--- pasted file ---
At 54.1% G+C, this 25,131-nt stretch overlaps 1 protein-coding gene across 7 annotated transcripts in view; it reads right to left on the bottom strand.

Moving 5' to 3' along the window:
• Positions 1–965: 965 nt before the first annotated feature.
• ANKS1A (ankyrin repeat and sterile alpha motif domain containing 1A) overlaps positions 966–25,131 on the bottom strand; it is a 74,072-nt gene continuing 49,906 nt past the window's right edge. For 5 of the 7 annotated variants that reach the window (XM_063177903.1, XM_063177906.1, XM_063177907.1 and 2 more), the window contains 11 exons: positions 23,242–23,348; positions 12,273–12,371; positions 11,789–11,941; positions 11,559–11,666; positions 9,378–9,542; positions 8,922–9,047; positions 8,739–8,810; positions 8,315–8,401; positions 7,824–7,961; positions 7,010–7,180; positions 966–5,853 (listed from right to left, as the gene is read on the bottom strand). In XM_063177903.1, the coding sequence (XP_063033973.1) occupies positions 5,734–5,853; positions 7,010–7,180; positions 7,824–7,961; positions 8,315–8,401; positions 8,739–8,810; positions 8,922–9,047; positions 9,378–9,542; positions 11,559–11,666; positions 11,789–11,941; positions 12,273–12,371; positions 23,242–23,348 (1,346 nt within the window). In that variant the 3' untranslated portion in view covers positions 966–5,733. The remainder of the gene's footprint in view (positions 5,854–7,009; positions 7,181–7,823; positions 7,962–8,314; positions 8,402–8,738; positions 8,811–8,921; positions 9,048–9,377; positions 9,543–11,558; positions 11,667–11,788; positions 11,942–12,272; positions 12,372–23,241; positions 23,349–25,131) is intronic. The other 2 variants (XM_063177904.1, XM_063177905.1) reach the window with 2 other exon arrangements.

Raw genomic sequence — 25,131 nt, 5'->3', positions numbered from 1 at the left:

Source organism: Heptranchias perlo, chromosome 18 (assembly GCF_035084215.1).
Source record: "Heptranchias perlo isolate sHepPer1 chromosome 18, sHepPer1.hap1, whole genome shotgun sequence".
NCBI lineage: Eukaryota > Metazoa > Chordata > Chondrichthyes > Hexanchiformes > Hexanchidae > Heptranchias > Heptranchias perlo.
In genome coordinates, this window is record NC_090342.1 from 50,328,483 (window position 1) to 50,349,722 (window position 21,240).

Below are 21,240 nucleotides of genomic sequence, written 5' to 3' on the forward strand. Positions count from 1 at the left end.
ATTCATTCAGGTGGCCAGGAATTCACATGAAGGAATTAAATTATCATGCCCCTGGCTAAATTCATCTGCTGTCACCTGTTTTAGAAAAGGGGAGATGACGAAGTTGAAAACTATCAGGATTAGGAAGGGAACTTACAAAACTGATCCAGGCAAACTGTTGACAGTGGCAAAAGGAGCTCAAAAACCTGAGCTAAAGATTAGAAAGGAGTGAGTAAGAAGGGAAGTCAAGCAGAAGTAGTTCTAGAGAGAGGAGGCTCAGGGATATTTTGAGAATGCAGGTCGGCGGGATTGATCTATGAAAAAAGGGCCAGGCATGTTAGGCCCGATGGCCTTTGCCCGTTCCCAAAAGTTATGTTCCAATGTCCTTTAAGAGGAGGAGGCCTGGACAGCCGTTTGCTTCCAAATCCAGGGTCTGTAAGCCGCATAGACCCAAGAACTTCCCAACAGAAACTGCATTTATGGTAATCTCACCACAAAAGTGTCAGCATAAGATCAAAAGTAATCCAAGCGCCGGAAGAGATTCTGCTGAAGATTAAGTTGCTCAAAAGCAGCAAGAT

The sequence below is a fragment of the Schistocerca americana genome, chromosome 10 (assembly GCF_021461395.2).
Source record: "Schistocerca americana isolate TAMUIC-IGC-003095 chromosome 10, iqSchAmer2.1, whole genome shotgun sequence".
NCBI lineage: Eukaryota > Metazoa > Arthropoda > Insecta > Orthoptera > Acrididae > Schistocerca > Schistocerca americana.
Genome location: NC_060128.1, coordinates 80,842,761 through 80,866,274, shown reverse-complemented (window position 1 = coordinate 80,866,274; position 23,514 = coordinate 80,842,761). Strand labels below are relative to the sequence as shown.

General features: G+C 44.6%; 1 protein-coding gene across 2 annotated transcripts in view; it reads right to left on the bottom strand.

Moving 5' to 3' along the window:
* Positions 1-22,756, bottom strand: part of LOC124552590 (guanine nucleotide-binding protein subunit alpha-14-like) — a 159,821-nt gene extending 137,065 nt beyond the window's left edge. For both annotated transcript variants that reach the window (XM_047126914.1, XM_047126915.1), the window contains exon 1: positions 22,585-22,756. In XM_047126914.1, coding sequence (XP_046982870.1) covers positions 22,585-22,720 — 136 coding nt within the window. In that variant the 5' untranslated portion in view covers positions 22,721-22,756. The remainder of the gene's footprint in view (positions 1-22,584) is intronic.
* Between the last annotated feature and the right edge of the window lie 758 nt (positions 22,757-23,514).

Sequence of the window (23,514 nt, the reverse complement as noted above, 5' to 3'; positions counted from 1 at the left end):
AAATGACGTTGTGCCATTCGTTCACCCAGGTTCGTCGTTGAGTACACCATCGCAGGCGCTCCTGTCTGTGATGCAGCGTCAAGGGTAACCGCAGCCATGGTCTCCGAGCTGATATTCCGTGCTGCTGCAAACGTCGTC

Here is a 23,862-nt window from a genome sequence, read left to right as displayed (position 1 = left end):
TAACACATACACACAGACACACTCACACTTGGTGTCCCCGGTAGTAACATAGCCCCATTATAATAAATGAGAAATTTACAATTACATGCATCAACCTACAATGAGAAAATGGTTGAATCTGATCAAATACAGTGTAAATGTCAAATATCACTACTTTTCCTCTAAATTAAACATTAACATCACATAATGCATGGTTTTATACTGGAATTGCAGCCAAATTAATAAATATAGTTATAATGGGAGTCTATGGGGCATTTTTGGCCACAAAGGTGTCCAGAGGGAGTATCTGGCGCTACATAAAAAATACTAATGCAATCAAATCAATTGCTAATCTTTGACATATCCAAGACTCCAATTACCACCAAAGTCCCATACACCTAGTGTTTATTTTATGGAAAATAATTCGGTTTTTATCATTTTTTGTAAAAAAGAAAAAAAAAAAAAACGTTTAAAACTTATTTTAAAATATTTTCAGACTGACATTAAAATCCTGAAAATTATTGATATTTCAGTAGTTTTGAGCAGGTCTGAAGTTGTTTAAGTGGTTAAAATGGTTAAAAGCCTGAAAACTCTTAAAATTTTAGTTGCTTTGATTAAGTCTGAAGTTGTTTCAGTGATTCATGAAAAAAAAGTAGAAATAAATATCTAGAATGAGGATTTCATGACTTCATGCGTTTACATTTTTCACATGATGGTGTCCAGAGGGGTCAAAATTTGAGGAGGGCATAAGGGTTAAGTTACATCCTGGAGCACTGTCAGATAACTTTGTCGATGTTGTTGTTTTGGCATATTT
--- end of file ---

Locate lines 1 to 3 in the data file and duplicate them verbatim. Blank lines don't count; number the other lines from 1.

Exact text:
At 54.1% G+C, this 25,131-nt stretch overlaps 1 protein-coding gene across 7 annotated transcripts in view; it reads right to left on the bottom strand.

Moving 5' to 3' along the window:
• Positions 1–965: 965 nt before the first annotated feature.